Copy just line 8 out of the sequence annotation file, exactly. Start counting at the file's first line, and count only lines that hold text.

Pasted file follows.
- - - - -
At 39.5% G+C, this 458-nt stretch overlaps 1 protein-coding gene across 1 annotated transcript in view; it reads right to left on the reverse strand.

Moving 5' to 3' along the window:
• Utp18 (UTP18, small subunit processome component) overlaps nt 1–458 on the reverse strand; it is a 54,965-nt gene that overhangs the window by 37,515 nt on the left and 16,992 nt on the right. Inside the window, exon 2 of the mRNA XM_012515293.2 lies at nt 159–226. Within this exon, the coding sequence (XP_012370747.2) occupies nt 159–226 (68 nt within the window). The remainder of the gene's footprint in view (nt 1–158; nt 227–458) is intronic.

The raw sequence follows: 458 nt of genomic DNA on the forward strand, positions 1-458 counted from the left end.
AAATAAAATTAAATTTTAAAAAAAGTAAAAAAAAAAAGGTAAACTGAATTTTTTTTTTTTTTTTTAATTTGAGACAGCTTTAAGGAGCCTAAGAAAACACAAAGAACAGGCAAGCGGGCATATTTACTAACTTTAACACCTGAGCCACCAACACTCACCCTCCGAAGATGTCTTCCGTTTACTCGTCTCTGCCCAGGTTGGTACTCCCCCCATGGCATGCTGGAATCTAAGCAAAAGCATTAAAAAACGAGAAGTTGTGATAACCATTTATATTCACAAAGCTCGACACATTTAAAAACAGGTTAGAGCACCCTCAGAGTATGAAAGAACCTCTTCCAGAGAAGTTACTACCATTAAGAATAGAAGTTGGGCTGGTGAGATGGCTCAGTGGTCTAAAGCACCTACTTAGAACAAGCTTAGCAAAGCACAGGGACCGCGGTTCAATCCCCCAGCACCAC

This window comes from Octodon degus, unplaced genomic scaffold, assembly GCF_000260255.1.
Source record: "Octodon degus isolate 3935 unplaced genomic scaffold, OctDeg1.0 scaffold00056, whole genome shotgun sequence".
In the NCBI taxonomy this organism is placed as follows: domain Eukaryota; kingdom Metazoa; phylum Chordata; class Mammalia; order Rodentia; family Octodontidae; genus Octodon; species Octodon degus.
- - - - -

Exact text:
In the NCBI taxonomy this organism is placed as follows: domain Eukaryota; kingdom Metazoa; phylum Chordata; class Mammalia; order Rodentia; family Octodontidae; genus Octodon; species Octodon degus.